Father of Intel 486, Pentium Pro and Net Neutrality Joins VMWare as the New CEO
If you are an industry insider, chances are you heard of Patrick P. Gelsinger. If you're a consumer, chances are you're reading this story through one of technologies which Pat brought to market. Yet with the market opening, Pat will be announced as the new CEO of VMware.
We just received information that Patrick P. Gelsinger, an industry veteran credited with dozens of information is one step ahead of reaching his goal of becoming a CEO of a technology company.
This chip engineer joined Intel in 1979 and quickly progressed to the role of Director and later become the first CTO (Chief Technology Officer) of Intel. Pat Gelsinger is considered as the key contributor in development of the i286 (16-bit) and i386 (32-bit) microprocessor architectures. He was group leader on developing the Pentium Pro and a person which brought Internet and Wireless-related technologies into Intel's product stack. The development of Pentium Pro, as well as Intel's pushed focus on Internet technologies represents the founding stone of VMware, a company which Pat will start leading following the official announcement.
Like him or not, he was pushing the technologies inside Intel which would often maddened the competitors, who had no other choice but to follow. However, Pat's coming of age inside Intel, and being groomed to become a CEO took a dent downwards with the damaging contract Intel signed with Rambus on bringing RDRAM to market. Mr. Gelsinger pushed RDRAM to Pentium III and upcoming Pentium 4 platform, leading to so-called Caminogate, product recall and a loss of billion dollars. The fall of Intel's stock in 2000 is something we believe it should be taught in schools, when a company valued almost half a trillion dollars (peak was $436.69 Billion) tumbled down by $174.88 billion in just two days. To this date, Intel's market cap did not pass the value the company lost in just those two days in August and October.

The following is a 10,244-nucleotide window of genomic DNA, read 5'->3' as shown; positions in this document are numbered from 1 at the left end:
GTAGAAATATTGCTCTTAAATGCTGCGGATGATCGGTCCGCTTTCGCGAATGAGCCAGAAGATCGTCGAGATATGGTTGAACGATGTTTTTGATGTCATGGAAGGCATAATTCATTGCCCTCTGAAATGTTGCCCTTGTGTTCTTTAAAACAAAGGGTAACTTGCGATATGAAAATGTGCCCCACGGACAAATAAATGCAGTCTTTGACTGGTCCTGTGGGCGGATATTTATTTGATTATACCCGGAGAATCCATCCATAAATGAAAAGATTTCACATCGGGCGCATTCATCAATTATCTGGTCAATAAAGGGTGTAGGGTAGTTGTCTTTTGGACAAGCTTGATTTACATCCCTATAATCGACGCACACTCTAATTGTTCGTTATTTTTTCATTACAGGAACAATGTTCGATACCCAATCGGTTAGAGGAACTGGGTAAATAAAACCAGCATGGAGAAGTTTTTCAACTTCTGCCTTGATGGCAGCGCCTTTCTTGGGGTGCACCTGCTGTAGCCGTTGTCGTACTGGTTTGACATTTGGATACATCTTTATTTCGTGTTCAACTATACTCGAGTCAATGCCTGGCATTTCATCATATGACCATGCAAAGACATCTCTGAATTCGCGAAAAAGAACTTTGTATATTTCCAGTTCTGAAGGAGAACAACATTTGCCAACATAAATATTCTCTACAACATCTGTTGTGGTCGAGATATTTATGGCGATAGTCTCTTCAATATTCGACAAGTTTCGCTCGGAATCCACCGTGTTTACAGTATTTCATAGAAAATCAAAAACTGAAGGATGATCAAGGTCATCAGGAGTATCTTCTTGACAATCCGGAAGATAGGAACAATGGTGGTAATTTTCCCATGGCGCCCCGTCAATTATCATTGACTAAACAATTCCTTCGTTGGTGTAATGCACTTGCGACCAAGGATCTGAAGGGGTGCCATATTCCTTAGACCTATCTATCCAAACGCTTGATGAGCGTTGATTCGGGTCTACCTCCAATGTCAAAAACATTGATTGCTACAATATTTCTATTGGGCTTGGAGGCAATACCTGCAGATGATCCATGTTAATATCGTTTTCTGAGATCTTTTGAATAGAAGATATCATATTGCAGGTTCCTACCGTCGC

Still, even with the Rambus story not developing in is groups' favor, the star darkened when AMD's K7 architecture flat out leveled Pentium III and subsequently less-efficient Pentium 4 "NetBurst" architectures. Pat had a good chance of becoming the CEO of Intel with the success of wireless push and the wireless radio strategy, but insistence of Big Iron Pentium 4, cancellation of Tejas and the rise of Israeli-developed Core (Yonah, Conroe) architecture sent Mr. Gelsinger to push for development of Intel's first Graphics Processing Unit (GPU), codenamed Larrabee. Mr. Gelsinger then begun a war against NVIDIA at the time when Larrabee extensively used NVIDIA and AMD intellectual property. With the bill reaching billions of dollars (our sources estimate that including the settlement with NVIDIA, but excluding settlement with AMD, Intel lost around 4-4.5 billion dollars on Larrabee, i.e. LRB). That was also coup de grace for Pat, who was pushed out from Intel and ended up being the Chief Operating Officer e.g. COO at EMC, a company located on the same street as Intel in Santa Clara, California (Intel is 2200 Mission Blvd, EMC is headquartered at 2831 Mission Blvd, just below the college campus).
However, he is credited with the development of a framework with the FCC which later became "Net Neutrality".
With Pat being the CEO of VMware, the company is gaining a person not afraid to take a bet on technology and insists on developing that technology until it wins the market. Will it be enough to take VMware from 11,200 employees and $3.77 Billion going into the future… we'll see.